What Is A Minimum Viable Product?

If you want to be successful in business then you need to create a minimum viable product. As an angel investor, I get to see many pitches, product prototypes and startups

One of the most difficult things I see is startups who’ve spent tons of money on product development, only to find out: 

  • there’s no demand for their product. 
  • their product misses the mark and major redevelopment is needed.

In medicine “minimum effective dose” is the lowest amount of a drug that produces a therapeutic response in those taking it.

It’s used to ensure patients get the treatment they need without being overexposed to unnecessary side effects.

As an entrepreneur, it’s natural to want to create an outstanding product. Often we feel like artists working on a masterpiece. There can be a lot of emotions attached to what we’re producing. We want to present our best to the world.

While being passionate is most definitely part of the success equation, it can also be a major roadblock in the product development process.

Read on and I’ll share with you two things I’ve learned from expensive experience.



Nobody wants to be told their baby is ugly. But what’s more painful is learning your product’s a no go when you’ve sunk huge amounts of time, money and effort into developing it.

When it comes to product development – the probability of creating a smash hit on the first go is astronomically low.

I’ve come to expect that I’ll need to course correct or even start over multiple times before I get my winner.

Surveys and marketing research can help you identify a winner quicker. But there’s nothing like actually trying to get someone to part with their money to determine if what you have is of value to the market or not.

This is why I’ve now learned to make small “bets”. This lets you fail cheap and fail often as opposed to a “bet the farm” strategy.

By making small investments, you can cut the losers early and ride the winners.


Steve Jobs famously said, “real artists ship”. I’ve taken that statement to mean two things.

  1. It’s easy to have a theoretically “perfect” product sitting endlessly on your drawing board. However, you can only start judging it properly when it’s in the hands of your end customer.
  2. Real artists or entrepreneurs are prolific. They create multiple iterations of their product with continual improvement based on customer feedback.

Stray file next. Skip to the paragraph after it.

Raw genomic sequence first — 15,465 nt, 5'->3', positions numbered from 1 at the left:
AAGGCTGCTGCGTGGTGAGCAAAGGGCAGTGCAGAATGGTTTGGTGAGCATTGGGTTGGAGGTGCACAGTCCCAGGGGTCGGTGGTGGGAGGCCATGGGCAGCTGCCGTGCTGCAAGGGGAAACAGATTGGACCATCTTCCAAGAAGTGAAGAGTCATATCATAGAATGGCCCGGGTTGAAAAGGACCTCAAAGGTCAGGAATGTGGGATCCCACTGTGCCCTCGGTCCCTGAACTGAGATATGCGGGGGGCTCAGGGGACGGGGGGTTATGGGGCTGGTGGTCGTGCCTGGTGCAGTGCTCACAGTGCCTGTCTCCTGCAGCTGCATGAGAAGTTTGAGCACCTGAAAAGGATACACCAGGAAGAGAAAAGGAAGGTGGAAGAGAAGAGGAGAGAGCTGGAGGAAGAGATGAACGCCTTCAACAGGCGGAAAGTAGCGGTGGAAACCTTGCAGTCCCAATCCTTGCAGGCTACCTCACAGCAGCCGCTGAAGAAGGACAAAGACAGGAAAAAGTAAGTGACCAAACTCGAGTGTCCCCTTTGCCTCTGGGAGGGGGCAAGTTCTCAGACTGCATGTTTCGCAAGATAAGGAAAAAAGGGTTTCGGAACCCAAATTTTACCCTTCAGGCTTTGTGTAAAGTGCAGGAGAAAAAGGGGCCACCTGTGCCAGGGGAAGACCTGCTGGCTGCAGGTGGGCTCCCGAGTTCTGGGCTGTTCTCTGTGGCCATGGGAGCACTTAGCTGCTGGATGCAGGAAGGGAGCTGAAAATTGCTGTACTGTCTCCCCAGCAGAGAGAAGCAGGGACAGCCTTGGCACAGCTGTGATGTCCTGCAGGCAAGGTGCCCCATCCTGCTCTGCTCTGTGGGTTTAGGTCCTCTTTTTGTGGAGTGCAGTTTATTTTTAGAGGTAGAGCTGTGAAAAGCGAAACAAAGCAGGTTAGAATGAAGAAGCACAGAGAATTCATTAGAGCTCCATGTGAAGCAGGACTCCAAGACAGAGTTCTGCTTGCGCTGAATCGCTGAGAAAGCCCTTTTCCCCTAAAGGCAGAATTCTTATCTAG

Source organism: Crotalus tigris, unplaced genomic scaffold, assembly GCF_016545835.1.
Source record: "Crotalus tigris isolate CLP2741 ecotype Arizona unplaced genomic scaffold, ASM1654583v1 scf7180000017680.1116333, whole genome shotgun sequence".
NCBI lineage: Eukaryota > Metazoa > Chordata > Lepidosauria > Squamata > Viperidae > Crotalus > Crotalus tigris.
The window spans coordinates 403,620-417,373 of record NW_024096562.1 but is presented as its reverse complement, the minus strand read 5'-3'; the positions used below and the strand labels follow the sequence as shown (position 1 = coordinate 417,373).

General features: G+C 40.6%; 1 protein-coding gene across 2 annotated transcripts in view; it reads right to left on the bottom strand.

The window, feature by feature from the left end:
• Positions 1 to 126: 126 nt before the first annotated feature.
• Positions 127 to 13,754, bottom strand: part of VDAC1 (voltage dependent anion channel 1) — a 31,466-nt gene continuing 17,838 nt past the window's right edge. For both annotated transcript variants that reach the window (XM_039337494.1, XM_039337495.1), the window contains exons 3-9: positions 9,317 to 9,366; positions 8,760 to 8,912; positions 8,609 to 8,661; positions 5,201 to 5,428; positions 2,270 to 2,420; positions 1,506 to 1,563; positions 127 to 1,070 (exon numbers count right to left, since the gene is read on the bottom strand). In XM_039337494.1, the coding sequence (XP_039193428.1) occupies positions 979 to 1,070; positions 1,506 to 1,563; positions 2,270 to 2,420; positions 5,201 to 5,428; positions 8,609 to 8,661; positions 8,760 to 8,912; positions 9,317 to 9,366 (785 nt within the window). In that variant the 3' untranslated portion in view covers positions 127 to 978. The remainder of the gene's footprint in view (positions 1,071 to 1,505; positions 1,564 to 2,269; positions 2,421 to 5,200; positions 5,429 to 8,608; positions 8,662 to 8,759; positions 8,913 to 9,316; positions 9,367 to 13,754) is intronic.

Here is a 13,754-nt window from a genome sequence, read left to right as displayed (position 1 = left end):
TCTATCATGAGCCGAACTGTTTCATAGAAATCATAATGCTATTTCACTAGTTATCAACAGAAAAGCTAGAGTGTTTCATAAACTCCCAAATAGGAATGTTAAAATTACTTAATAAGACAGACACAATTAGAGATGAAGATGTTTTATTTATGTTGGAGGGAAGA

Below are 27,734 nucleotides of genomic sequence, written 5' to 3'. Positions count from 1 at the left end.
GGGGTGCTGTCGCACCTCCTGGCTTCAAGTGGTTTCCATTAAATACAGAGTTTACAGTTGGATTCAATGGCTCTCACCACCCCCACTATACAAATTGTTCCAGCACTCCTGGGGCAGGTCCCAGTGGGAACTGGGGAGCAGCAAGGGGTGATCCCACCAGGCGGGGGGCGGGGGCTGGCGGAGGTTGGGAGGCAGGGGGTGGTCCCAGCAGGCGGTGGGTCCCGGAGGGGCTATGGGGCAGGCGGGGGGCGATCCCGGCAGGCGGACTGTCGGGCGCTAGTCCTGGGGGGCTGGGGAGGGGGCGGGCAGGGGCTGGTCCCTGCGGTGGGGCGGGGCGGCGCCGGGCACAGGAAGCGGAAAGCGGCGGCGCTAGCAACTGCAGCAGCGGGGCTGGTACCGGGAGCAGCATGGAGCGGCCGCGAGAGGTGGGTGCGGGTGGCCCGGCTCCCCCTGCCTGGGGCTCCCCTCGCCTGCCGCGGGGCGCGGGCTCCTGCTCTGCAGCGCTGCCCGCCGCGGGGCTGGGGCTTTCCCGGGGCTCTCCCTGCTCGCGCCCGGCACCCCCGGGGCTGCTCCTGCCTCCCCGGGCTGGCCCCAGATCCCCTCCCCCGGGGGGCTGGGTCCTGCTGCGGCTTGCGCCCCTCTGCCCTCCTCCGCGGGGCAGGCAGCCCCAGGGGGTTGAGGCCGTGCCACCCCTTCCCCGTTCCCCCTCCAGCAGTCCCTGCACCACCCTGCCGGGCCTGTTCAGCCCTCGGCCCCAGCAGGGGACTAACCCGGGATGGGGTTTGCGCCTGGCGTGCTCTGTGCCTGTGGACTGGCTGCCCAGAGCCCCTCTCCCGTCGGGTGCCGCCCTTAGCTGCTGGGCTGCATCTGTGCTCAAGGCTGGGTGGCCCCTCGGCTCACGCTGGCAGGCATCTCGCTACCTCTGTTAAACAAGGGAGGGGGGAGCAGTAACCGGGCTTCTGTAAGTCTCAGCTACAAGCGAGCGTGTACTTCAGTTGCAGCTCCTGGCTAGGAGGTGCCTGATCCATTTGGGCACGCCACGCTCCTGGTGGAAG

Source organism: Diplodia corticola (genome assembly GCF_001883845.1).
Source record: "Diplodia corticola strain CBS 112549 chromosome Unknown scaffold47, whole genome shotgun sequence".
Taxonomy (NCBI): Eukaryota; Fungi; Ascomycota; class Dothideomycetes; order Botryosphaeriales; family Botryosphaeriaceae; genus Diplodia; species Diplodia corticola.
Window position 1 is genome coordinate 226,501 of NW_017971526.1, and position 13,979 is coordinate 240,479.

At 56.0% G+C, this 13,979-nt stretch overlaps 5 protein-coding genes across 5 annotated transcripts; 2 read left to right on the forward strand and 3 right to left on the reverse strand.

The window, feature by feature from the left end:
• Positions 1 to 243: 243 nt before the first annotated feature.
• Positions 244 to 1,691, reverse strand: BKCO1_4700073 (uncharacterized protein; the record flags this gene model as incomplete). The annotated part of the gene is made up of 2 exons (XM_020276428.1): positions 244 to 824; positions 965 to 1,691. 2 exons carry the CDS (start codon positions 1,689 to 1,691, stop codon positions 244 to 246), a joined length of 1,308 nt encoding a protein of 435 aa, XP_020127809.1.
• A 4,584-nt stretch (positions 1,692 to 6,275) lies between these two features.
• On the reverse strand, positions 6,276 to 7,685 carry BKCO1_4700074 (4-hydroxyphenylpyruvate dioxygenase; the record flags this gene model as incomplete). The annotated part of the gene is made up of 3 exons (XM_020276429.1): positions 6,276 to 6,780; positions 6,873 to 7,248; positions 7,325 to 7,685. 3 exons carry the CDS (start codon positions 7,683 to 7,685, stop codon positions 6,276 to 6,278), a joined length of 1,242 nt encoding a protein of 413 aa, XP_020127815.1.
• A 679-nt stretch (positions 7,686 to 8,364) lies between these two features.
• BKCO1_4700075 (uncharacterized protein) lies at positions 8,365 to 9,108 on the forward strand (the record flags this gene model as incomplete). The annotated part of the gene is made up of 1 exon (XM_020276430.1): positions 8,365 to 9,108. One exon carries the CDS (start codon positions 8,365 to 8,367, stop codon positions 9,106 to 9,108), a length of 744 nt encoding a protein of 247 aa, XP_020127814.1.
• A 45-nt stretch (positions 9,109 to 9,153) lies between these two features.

It’s this valuable feedback loop we want to tap into early in the product development process.

By creating a “minimum viable product”, you build a product that has the core functionality of what you want to offer. And you create it as quickly and cheaply as possible.

So, instead of packing all the features you think your customers want into a product. And this is an expensive and protracted product development cycle. You’ll release a bare bones product and tap into the feedback your customers are giving you.

What do they like, what do they dislike? You let them define the features and future of the product. It’s never been easier and cheaper to do product development this way.



Exponential advances in technology and the constant drop in price of these technologies, makes creating MVP possible.

Social media, mobile devices and web technology can give you almost real-time, continual feedback directly from your customers.

Of course, certain industries lend themselves better to this type of product development than others. If you operate in a highly regulated industry like car manufacturing or pharmaceuticals this will not be possible.

But this is the exception rather than the rule. Most small businesses can create minimum viable products and experiment with features, price, terms etc.

I’m talking about ordinary local businesses like cafes and restaurants to services businesses like legal firms, accountants and many others. 


Shipping quickly. Tapping into a customer feedback loop. Constantly improving your products is the best and most reliable way I know of consistently producing winners. 


Don’t invest all your time into building something you think your customers want. Let them guide you in terms of what they want and make it happen.




If you enjoyed this article, you may also enjoy our article on Building Business Systems.  It will help you to skyrocket your sales, and attract investors. 


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